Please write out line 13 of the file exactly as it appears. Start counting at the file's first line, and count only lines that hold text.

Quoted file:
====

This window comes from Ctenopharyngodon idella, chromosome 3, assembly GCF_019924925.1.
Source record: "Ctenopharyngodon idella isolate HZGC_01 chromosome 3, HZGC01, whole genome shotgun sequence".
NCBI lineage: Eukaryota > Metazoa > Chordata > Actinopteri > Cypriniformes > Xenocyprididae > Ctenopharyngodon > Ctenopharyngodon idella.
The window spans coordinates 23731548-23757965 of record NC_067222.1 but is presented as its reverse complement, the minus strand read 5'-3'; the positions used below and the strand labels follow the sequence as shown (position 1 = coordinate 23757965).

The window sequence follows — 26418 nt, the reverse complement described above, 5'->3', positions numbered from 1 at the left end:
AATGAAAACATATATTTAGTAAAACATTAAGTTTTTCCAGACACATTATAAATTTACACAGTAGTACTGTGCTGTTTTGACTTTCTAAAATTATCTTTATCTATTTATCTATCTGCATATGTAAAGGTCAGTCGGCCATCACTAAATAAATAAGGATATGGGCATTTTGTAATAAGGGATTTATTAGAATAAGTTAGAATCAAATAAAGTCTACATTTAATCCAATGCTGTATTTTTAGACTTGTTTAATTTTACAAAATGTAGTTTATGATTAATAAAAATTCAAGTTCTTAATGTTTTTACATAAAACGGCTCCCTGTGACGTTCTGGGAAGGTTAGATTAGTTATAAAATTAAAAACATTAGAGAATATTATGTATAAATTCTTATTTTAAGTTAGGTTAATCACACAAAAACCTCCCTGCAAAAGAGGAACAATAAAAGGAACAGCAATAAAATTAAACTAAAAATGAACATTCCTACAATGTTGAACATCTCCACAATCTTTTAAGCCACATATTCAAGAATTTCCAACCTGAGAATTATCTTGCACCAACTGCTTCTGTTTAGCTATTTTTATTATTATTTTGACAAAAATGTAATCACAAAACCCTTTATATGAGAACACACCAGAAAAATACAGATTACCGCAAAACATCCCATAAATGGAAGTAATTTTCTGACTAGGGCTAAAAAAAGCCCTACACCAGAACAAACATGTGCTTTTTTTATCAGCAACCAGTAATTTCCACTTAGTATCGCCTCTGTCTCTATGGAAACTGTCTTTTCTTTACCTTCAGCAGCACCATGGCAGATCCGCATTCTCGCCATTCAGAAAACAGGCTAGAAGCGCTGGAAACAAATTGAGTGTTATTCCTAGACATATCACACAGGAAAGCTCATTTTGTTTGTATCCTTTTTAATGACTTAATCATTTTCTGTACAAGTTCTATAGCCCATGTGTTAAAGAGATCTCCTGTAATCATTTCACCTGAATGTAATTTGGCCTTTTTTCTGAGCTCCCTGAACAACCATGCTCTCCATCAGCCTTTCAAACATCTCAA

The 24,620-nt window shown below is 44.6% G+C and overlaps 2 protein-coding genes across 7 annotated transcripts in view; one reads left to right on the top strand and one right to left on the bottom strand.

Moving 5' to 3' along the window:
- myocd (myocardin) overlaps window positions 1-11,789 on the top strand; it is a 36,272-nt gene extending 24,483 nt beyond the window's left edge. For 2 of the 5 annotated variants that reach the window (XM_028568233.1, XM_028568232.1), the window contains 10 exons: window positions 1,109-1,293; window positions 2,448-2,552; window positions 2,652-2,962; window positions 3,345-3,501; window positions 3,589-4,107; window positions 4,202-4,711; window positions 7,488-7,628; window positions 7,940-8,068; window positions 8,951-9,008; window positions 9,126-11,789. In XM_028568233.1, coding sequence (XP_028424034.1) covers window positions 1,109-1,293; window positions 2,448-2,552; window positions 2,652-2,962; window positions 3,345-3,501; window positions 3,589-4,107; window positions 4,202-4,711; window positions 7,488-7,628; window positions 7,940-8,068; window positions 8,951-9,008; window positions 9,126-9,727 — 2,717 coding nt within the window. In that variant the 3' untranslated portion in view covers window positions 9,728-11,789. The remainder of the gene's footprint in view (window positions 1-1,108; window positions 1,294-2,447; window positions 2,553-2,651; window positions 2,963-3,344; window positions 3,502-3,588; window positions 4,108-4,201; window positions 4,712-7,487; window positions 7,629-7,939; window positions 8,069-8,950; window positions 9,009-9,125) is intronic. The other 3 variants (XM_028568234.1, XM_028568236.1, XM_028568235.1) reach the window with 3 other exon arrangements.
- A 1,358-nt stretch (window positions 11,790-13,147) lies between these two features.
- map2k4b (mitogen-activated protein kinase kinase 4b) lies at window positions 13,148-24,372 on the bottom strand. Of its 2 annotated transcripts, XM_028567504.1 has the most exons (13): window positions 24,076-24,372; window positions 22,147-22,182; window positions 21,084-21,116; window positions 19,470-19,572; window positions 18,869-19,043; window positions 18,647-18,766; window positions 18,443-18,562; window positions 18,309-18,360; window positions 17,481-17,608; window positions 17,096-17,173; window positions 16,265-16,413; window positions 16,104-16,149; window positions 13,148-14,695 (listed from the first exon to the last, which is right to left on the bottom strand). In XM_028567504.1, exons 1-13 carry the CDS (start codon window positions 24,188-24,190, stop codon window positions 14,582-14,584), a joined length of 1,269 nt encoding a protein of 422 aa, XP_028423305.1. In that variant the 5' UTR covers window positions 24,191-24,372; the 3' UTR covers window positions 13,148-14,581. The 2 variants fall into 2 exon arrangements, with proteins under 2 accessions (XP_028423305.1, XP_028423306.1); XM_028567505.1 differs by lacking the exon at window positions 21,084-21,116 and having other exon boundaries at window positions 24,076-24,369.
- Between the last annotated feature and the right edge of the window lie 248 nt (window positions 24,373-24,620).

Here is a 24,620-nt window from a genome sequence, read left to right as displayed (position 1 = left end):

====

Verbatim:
Here is a 24,620-nt window from a genome sequence, read left to right as displayed (position 1 = left end):